It’s all too easy to believe that everything worth discovering has already been found, and that the age of exploration is over. But some recent discoveries make the point that it’s still possible to uncover something new. In Canada, Adam Shoalts discovered seven waterfalls while traveling on the Again River. In one case, he discovered the waterfall by hurtling over it, a roughly 40 foot drop. One photo of his canoe makes it clear how lucky he was to have survived. A number of people have argued that other travelers had encountered these waterfalls. It is difficult to imagine that the First Nations in this region, in particular the Moose Cree in the Western James Bay area, were not familiar with these obstacles to navigation. I sometimes suspect that during the height of the fur trade they may have had a better geographical knowledge of northern rivers than exists even now. Nonetheless, none of these waterfalls were on any map. As Shoalts told the BBC in an interview: “There’s still a lot of work left to be done. That’s reality,” said Shoalts. “Canada’s so vast. Even if I do this the rest of my life, all my work would still only be a drop in the bucket. We don’t know the world nearly as well as we think we do.”
Closer to the pole, scientists have recently found an immense canyon hundreds of miles in length, ten miles in width, and up to 2,400 feet deep, which runs beneath Greenland. You can see how the canyon was discovered in a video at this site. Of course, no human has ever seen this canyon, which has been covered by an ice cap for four million years. Scientists were only able to identify the canyon by using radar. Still, the fact that a geographical object of this size has only now been identified suggests how imperfect our knowledge is.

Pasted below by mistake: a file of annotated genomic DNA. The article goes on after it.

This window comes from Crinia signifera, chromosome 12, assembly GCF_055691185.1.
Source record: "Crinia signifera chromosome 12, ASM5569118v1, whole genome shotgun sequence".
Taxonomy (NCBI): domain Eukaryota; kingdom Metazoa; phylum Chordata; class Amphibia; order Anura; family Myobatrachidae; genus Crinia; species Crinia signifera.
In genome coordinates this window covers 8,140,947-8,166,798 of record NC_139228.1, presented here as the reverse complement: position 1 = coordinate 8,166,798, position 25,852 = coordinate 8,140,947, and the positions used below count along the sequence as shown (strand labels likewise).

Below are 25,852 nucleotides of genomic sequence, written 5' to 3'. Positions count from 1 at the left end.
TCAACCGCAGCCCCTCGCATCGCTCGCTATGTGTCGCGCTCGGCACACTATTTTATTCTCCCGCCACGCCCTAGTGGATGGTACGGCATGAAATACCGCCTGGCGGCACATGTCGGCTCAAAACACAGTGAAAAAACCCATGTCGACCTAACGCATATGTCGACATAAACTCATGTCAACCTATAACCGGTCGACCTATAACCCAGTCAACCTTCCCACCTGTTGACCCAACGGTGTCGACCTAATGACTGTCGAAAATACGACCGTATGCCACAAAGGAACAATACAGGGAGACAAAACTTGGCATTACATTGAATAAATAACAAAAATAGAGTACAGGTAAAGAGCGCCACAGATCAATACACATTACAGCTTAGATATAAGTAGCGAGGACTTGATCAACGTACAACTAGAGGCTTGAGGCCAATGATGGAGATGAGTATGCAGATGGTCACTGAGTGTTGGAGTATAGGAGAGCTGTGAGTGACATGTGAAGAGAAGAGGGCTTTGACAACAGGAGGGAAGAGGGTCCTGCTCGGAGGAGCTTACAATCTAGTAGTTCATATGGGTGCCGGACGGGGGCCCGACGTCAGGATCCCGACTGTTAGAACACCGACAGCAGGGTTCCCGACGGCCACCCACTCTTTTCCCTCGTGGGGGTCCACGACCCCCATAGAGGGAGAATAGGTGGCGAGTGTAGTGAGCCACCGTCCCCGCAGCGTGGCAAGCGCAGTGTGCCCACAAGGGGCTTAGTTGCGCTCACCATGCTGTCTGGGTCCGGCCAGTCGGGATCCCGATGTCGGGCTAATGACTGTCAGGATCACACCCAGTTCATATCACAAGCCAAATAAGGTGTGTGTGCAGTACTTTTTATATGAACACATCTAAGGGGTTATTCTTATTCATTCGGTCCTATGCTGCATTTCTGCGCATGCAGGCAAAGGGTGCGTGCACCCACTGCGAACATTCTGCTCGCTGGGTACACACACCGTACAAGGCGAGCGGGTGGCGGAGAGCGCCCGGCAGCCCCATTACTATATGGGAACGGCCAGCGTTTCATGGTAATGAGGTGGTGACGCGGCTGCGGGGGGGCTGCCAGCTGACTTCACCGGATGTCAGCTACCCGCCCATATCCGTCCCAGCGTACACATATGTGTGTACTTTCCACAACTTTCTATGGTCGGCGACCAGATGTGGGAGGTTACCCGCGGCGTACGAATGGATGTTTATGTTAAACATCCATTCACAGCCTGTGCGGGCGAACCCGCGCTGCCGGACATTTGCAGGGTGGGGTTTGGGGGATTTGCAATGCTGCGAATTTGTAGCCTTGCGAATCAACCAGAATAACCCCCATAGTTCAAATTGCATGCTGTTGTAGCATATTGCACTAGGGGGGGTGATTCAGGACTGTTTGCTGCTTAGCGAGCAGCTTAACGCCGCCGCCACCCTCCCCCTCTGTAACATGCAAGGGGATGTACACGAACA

Not all discoveries are made out in the field. One recent find was found in a drawer in the Smithsonian. Kristofer Helgen realized that a mammal specimen was something new, and pulled together a team to travel to Ecuador to see if he could find this mammal in the wild. The remarkable thing was that they found one their very first day in the forest, which makes it clear that it had been hiding in plain sight all along. So now we have a new animal, the Olinguito.
As fascinating as this discovery is, it was less striking then a discovery of over forty new species in the caldera of an extinct volcano in Papau New Guinea in 2009, as Robert Booth described in an article in the Guardian: “A lost world populated by fanged frogs, grunting fish and tiny bear-like creatures has been discovered in a remote volcanic crater on the Pacific island of Papua New Guinea. A team of scientists from Britain, the United States and Papua New Guinea found more than 40 previously unidentified species when they climbed into the kilometre-deep crater of Mount Bosavi and explored a pristine jungle habitat teeming with life that has evolved in isolation since the volcano last erupted 200,000 years ago. In a remarkably rich haul from just five weeks of exploration, the biologists discovered 16 frogs which have never before been recorded by science, at least three new fish, a new bat and a giant rat, which may turn out to be the biggest in the world.” This week scientists announced that there may even be a new element in the Periodic Table. There’s hope for the Explorer’s Club and all romantics yet.
Are you interested in Canadian myths and Indigenous peoples? Check out my new book Dangerous Spirits: the Windigo in Myth and History, which is available now in Canada here.
Shawn Smallman, Portland State University